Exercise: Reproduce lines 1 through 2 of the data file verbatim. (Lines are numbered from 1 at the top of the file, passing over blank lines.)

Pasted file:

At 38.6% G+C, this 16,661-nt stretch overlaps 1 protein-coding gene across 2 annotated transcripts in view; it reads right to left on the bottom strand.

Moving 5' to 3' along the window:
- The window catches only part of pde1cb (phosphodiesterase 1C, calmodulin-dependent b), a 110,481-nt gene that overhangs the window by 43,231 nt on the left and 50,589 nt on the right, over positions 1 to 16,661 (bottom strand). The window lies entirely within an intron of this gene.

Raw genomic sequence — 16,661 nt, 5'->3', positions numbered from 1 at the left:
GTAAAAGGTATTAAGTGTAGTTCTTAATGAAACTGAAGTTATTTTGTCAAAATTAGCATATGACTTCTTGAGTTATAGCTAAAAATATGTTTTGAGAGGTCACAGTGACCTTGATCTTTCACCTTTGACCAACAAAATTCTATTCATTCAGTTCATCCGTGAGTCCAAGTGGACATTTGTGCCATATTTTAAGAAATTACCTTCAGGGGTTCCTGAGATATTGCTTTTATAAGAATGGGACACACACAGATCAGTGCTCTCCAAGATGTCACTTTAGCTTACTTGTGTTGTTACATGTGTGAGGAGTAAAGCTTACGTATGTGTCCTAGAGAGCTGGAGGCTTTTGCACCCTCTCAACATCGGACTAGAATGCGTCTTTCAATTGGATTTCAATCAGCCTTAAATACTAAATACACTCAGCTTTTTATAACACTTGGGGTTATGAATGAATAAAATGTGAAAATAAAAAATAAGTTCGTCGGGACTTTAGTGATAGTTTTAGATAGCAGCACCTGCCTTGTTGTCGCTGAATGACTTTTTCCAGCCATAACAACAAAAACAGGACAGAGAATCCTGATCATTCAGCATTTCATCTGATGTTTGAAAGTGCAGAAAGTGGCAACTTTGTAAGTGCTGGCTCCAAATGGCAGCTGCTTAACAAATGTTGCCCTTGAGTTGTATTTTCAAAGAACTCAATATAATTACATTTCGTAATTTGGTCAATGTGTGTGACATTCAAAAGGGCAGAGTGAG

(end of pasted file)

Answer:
At 38.6% G+C, this 16,661-nt stretch overlaps 1 protein-coding gene across 2 annotated transcripts in view; it reads right to left on the bottom strand.

Moving 5' to 3' along the window: